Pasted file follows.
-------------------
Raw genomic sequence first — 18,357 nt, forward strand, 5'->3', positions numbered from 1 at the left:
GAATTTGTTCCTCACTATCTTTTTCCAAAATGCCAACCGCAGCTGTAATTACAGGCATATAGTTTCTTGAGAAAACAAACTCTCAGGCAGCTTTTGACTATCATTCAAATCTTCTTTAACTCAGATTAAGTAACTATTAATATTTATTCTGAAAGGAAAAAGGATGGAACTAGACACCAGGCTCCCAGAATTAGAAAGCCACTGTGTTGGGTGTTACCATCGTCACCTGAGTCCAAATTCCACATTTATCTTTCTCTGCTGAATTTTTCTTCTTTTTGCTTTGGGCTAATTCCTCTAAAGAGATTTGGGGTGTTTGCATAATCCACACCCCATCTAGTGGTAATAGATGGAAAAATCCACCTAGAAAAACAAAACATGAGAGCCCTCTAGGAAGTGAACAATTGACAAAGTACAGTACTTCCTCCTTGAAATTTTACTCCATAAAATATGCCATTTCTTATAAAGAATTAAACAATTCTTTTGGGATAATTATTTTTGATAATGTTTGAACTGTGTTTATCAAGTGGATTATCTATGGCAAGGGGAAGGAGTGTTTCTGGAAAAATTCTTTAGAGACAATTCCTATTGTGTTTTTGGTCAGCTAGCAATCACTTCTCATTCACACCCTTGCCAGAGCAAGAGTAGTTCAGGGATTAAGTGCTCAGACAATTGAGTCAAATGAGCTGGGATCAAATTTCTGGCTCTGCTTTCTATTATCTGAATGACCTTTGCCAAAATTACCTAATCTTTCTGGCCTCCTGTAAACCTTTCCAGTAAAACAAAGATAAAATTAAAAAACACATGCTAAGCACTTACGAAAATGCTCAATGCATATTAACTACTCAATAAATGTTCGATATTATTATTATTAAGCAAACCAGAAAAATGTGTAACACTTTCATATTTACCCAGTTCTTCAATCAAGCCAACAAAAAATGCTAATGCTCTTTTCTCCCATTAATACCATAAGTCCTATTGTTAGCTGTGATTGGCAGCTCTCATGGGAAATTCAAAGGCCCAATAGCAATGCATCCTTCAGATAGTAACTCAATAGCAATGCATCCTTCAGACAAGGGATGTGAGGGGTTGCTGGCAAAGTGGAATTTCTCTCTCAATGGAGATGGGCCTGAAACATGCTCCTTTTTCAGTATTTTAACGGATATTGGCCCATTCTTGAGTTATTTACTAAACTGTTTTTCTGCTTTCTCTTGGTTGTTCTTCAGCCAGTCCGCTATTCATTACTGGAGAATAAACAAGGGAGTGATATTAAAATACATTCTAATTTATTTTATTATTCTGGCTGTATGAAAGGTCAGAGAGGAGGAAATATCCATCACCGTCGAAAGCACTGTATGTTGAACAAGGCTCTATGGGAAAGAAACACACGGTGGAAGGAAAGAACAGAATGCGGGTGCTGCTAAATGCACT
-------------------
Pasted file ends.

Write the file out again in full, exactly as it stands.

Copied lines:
Raw genomic sequence first — 18,357 nt, forward strand, 5'->3', positions numbered from 1 at the left:
GAATTTGTTCCTCACTATCTTTTTCCAAAATGCCAACCGCAGCTGTAATTACAGGCATATAGTTTCTTGAGAAAACAAACTCTCAGGCAGCTTTTGACTATCATTCAAATCTTCTTTAACTCAGATTAAGTAACTATTAATATTTATTCTGAAAGGAAAAAGGATGGAACTAGACACCAGGCTCCCAGAATTAGAAAGCCACTGTGTTGGGTGTTACCATCGTCACCTGAGTCCAAATTCCACATTTATCTTTCTCTGCTGAATTTTTCTTCTTTTTGCTTTGGGCTAATTCCTCTAAAGAGATTTGGGGTGTTTGCATAATCCACACCCCATCTAGTGGTAATAGATGGAAAAATCCACCTAGAAAAACAAAACATGAGAGCCCTCTAGGAAGTGAACAATTGACAAAGTACAGTACTTCCTCCTTGAAATTTTACTCCATAAAATATGCCATTTCTTATAAAGAATTAAACAATTCTTTTGGGATAATTATTTTTGATAATGTTTGAACTGTGTTTATCAAGTGGATTATCTATGGCAAGGGGAAGGAGTGTTTCTGGAAAAATTCTTTAGAGACAATTCCTATTGTGTTTTTGGTCAGCTAGCAATCACTTCTCATTCACACCCTTGCCAGAGCAAGAGTAGTTCAGGGATTAAGTGCTCAGACAATTGAGTCAAATGAGCTGGGATCAAATTTCTGGCTCTGCTTTCTATTATCTGAATGACCTTTGCCAAAATTACCTAATCTTTCTGGCCTCCTGTAAACCTTTCCAGTAAAACAAAGATAAAATTAAAAAACACATGCTAAGCACTTACGAAAATGCTCAATGCATATTAACTACTCAATAAATGTTCGATATTATTATTATTAAGCAAACCAGAAAAATGTGTAACACTTTCATATTTACCCAGTTCTTCAATCAAGCCAACAAAAAATGCTAATGCTCTTTTCTCCCATTAATACCATAAGTCCTATTGTTAGCTGTGATTGGCAGCTCTCATGGGAAATTCAAAGGCCCAATAGCAATGCATCCTTCAGATAGTAACTCAATAGCAATGCATCCTTCAGACAAGGGATGTGAGGGGTTGCTGGCAAAGTGGAATTTCTCTCTCAATGGAGATGGGCCTGAAACATGCTCCTTTTTCAGTATTTTAACGGATATTGGCCCATTCTTGAGTTATTTACTAAACTGTTTTTCTGCTTTCTCTTGGTTGTTCTTCAGCCAGTCCGCTATTCATTACTGGAGAATAAACAAGGGAGTGATATTAAAATACATTCTAATTTATTTTATTATTCTGGCTGTATGAAAGGTCAGAGAGGAGGAAATATCCATCACCGTCGAAAGCACTGTATGTTGAACAAGGCTCTATGGGAAAGAAACACACGGTGGAAGGAAAGAACAGAATGCGGGTGCTGCTAAATGCACT